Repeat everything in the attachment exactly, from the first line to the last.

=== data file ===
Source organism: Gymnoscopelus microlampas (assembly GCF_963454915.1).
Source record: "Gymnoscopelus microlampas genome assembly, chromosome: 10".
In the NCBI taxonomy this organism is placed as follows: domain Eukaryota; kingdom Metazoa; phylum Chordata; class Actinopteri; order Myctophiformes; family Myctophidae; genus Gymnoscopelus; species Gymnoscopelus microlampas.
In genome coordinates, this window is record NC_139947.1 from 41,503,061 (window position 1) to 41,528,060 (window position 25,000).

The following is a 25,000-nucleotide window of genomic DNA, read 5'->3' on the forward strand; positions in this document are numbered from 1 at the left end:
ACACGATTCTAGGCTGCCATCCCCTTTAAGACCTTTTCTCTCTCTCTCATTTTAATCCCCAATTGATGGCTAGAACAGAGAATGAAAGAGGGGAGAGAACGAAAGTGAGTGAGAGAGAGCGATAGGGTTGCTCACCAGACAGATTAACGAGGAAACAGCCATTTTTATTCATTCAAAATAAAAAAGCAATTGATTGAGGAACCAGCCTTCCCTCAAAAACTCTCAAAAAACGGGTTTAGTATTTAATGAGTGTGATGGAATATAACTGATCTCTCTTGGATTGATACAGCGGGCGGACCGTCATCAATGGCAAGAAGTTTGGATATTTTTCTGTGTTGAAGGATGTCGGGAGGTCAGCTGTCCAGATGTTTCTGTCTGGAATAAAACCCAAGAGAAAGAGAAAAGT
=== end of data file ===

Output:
Source organism: Gymnoscopelus microlampas (assembly GCF_963454915.1).
Source record: "Gymnoscopelus microlampas genome assembly, chromosome: 10".
In the NCBI taxonomy this organism is placed as follows: domain Eukaryota; kingdom Metazoa; phylum Chordata; class Actinopteri; order Myctophiformes; family Myctophidae; genus Gymnoscopelus; species Gymnoscopelus microlampas.
In genome coordinates, this window is record NC_139947.1 from 41,503,061 (window position 1) to 41,528,060 (window position 25,000).

The following is a 25,000-nucleotide window of genomic DNA, read 5'->3' on the forward strand; positions in this document are numbered from 1 at the left end:
ACACGATTCTAGGCTGCCATCCCCTTTAAGACCTTTTCTCTCTCTCTCATTTTAATCCCCAATTGATGGCTAGAACAGAGAATGAAAGAGGGGAGAGAACGAAAGTGAGTGAGAGAGAGCGATAGGGTTGCTCACCAGACAGATTAACGAGGAAACAGCCATTTTTATTCATTCAAAATAAAAAAGCAATTGATTGAGGAACCAGCCTTCCCTCAAAAACTCTCAAAAAACGGGTTTAGTATTTAATGAGTGTGATGGAATATAACTGATCTCTCTTGGATTGATACAGCGGGCGGACCGTCATCAATGGCAAGAAGTTTGGATATTTTTCTGTGTTGAAGGATGTCGGGAGGTCAGCTGTCCAGATGTTTCTGTCTGGAATAAAACCCAAGAGAAAGAGAAAAGT